Two definitions are needed here at the outset: VLMPAs are “very large marine protection areas” and “paper parks” is a phrase used by conservationists and researchers to convey the idea of parks designated by governments only on paper – that is, they don’t get appropriate funding or management to create actual conservation within park limits. Most paper parks are found in developing nations where politicians may have good intentions in setting aside land to protect, but then don’t have enough resources to enforce the rules adequately, or in worse-case scenarios turn a blind eye to extraction if it favors them. Last week I discussed a possible race for bigger parks, and both examples happened to be marine in nature. Two researchers have commented in the academic journal Marine Policy to warn against creating ever-larger marine parks in remote areas that might be hard to monitor, unless there’s commitment for real enforcement. John Vidal reports:
“It is not enough to simply cover the remotest parts of our oceans in notional ‘protection’ – we need to focus on seas closer to shore, where most of the fishing and drilling actually happens,” said Peter Jones, a marine researcher at University College London.
Co-author Elizabeth de Santo, an assistant professor at Franklin and Marshall College in Pennsylvania, added that the push for quantity over quality threatens to undermine sustainability.
“There are concerns that marine conservation aims could be undermined by this focus on a few big areas. The marine biodiversity target is about much more than the proportion of the seas that are covered,” she said.
In the past five years over 20 huge new marine parks have been designated by countries, including Britain, in response to calls by marine scientists to protect more of the oceans.
The Papahānaumokuākea park off Hawaii, which will cover 582,578 square miles and include the world’s longest and most remote chain of coarl islands, is by some way the world’s biggest, covering an area larger than all US country’s national parks combined.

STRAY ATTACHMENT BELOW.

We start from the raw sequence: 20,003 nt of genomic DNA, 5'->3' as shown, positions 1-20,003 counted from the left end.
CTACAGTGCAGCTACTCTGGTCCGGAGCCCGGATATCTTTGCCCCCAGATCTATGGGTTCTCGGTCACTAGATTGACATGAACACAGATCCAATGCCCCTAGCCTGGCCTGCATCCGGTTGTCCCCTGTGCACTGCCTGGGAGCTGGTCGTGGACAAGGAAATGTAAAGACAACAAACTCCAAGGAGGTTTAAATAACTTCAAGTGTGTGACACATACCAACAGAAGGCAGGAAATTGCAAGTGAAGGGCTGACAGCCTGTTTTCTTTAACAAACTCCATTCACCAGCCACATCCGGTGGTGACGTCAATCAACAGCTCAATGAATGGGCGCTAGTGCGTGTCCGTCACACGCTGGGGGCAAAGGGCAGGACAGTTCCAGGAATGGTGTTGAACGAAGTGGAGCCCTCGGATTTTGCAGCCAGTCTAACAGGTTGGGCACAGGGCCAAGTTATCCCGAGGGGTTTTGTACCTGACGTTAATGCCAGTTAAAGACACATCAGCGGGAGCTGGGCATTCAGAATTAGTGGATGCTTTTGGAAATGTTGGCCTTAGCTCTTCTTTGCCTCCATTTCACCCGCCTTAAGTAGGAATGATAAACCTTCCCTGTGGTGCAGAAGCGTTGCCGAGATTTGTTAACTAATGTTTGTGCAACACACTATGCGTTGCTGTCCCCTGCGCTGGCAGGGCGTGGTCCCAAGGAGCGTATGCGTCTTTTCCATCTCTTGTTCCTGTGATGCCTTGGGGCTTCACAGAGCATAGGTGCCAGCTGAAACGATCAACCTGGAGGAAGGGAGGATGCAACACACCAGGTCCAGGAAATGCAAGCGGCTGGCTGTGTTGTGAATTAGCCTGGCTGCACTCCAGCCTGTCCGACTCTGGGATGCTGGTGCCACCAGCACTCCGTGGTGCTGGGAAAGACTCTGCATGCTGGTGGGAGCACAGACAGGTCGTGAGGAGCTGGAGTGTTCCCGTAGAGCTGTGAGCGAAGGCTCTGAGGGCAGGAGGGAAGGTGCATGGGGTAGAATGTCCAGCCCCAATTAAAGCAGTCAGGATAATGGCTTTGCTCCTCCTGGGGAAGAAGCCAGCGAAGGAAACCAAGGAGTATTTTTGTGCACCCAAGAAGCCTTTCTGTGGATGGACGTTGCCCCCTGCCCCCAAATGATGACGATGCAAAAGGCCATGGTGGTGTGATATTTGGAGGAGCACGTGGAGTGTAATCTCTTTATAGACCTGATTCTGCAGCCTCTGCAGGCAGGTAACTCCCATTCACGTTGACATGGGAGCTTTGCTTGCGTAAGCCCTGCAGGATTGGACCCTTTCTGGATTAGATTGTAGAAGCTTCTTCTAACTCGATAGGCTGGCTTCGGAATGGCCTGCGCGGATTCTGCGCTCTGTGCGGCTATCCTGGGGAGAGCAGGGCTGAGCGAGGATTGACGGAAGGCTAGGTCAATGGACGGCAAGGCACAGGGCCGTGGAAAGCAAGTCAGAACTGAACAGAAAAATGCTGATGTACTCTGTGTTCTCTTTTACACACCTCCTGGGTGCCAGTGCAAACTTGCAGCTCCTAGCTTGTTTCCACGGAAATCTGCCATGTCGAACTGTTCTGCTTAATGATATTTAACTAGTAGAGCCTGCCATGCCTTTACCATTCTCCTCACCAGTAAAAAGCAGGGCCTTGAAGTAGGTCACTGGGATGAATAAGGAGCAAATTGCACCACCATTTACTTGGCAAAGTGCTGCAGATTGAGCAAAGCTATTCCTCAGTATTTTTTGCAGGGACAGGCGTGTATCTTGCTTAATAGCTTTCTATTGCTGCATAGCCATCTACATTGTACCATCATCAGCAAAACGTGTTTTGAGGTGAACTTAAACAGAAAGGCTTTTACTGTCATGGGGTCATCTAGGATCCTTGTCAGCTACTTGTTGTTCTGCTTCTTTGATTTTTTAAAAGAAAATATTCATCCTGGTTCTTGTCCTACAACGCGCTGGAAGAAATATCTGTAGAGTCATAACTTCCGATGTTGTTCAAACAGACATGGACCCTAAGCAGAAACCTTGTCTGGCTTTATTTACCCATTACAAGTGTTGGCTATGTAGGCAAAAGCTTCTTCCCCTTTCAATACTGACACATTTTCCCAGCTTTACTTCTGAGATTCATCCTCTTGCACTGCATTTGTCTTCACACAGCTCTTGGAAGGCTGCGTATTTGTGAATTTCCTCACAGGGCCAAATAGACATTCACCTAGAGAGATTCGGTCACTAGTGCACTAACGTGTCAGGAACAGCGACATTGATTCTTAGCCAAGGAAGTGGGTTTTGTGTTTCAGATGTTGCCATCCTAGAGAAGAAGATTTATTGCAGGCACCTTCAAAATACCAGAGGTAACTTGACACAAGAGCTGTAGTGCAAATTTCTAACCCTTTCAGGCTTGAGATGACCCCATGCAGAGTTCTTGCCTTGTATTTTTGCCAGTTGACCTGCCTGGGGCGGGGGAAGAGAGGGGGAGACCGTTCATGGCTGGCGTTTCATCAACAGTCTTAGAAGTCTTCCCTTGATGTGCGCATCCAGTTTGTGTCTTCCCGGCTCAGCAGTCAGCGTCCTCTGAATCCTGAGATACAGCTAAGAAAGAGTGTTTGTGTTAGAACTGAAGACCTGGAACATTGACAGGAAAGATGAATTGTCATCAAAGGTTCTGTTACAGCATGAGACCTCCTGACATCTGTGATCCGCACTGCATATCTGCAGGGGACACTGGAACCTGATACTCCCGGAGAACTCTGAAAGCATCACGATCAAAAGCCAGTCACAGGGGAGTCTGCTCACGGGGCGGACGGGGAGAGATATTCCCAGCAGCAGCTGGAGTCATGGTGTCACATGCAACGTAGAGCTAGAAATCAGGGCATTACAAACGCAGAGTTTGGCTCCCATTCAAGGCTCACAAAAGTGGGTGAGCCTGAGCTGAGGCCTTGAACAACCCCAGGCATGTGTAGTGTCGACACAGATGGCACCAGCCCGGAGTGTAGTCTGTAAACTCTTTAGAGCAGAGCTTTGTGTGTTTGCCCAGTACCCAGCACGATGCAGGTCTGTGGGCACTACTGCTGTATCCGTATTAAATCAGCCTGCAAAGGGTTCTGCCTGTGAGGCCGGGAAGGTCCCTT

The authors question the motives of the conservationists. “Every time there is a new ‘leader’ in the size stakes, it is feted… giving the impression of a competitive edge. This race has been enthusiastically supported by conservation campaign groups and donors, and many governments have joined in, all keen to gain the green credentials associated with remote VLMPAs,” says the paper in the journal Marine Policy.
But other marine scientists this week defended the size of the VLMPAs. “Size is often a critical component of effectiveness. What is needed is for the conservation NGOs to wake up to the fact that size isn’t everything, and to push equally hard for representative, equitable, effective, local, nearshore protected areas,” said Nature Conservancy marine researcher Mark Spalding, in email correspondence.
The global target, agreed in 2010 at the Convention for biological diversity meeting in Japan, is to designate 10% of the world’s oceans by 2020. But what has happened, say the authors, is that countries have taken the politically easy route, creating vast parks in remote places without taking into account their conservation value or their ability or countries’ willingness to police them.
There is now a great imbalance between a few giant protected areas and the many thousands very small ones which together cover only 3.27% of the global marine area, they say. “Without remote VLMPAs , the 10% target would be even further from being reached,” said Jones.
The authors emphasise that they do not discourage the designation of vast remote MPAs, but fear that by focusing on size could divert attention, political will and resources from the need for smaller MPAs in seas that are being overfished.
With the proliferation of VLMPAs, I’m reminded of the creation of the first national parks in the US, which were also massive and in areas where natural resources for ready extraction were relatively low. Read the rest of the article above at The Guardian.